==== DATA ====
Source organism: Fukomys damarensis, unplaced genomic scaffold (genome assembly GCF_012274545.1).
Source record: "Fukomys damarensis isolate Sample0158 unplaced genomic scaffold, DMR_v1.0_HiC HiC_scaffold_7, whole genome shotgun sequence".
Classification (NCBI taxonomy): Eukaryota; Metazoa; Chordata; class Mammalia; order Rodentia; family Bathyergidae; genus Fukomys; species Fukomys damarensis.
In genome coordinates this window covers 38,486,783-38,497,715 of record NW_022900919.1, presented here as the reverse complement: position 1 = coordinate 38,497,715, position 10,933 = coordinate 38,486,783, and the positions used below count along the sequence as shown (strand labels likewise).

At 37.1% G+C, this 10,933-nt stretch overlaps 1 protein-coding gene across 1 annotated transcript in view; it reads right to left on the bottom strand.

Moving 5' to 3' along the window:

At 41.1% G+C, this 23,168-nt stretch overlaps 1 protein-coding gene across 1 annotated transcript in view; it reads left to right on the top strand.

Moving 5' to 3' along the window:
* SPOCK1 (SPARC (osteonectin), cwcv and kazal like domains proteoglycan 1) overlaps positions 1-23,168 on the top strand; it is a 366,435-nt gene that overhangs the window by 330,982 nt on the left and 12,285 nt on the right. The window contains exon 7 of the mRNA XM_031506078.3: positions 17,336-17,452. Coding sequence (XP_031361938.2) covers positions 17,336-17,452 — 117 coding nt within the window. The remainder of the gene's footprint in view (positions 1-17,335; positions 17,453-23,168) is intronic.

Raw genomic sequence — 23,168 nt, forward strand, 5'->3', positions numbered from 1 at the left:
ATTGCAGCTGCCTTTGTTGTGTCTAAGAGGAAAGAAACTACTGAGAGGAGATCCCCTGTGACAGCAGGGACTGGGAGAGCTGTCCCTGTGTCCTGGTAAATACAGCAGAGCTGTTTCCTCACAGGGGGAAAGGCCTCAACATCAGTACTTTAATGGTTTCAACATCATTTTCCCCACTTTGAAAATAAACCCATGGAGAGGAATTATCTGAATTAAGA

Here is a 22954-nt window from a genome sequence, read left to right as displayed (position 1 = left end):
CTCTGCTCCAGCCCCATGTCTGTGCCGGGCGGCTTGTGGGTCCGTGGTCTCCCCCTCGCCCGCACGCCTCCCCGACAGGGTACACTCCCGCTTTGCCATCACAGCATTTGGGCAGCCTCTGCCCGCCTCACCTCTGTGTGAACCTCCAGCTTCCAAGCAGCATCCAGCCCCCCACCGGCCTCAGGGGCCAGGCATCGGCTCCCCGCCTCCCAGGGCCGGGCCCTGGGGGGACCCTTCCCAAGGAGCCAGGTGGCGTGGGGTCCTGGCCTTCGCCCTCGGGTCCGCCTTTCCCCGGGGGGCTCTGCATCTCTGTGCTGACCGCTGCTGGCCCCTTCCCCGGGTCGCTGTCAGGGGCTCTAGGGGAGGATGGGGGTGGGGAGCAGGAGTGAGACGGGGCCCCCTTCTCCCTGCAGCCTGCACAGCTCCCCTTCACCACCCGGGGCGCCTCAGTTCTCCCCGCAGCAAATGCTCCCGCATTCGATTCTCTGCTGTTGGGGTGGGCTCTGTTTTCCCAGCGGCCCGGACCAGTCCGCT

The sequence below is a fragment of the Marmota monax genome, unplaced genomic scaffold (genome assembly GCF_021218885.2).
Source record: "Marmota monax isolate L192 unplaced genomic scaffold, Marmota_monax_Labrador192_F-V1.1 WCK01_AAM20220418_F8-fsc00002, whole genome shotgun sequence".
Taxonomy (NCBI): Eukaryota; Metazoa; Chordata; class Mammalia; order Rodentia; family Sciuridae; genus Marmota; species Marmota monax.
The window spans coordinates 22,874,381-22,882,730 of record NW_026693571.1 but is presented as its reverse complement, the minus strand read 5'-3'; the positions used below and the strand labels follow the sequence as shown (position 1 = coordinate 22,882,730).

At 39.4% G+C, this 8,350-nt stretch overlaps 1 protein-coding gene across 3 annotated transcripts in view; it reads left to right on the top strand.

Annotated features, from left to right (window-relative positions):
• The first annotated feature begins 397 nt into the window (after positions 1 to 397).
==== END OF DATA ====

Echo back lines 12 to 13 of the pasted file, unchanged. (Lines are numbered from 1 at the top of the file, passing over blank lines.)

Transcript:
Here is a 22954-nt window from a genome sequence, read left to right as displayed (position 1 = left end):
CTCTGCTCCAGCCCCATGTCTGTGCCGGGCGGCTTGTGGGTCCGTGGTCTCCCCCTCGCCCGCACGCCTCCCCGACAGGGTACACTCCCGCTTTGCCATCACAGCATTTGGGCAGCCTCTGCCCGCCTCACCTCTGTGTGAACCTCCAGCTTCCAAGCAGCATCCAGCCCCCCACCGGCCTCAGGGGCCAGGCATCGGCTCCCCGCCTCCCAGGGCCGGGCCCTGGGGGGACCCTTCCCAAGGAGCCAGGTGGCGTGGGGTCCTGGCCTTCGCCCTCGGGTCCGCCTTTCCCCGGGGGGCTCTGCATCTCTGTGCTGACCGCTGCTGGCCCCTTCCCCGGGTCGCTGTCAGGGGCTCTAGGGGAGGATGGGGGTGGGGAGCAGGAGTGAGACGGGGCCCCCTTCTCCCTGCAGCCTGCACAGCTCCCCTTCACCACCCGGGGCGCCTCAGTTCTCCCCGCAGCAAATGCTCCCGCATTCGATTCTCTGCTGTTGGGGTGGGCTCTGTTTTCCCAGCGGCCCGGACCAGTCCGCT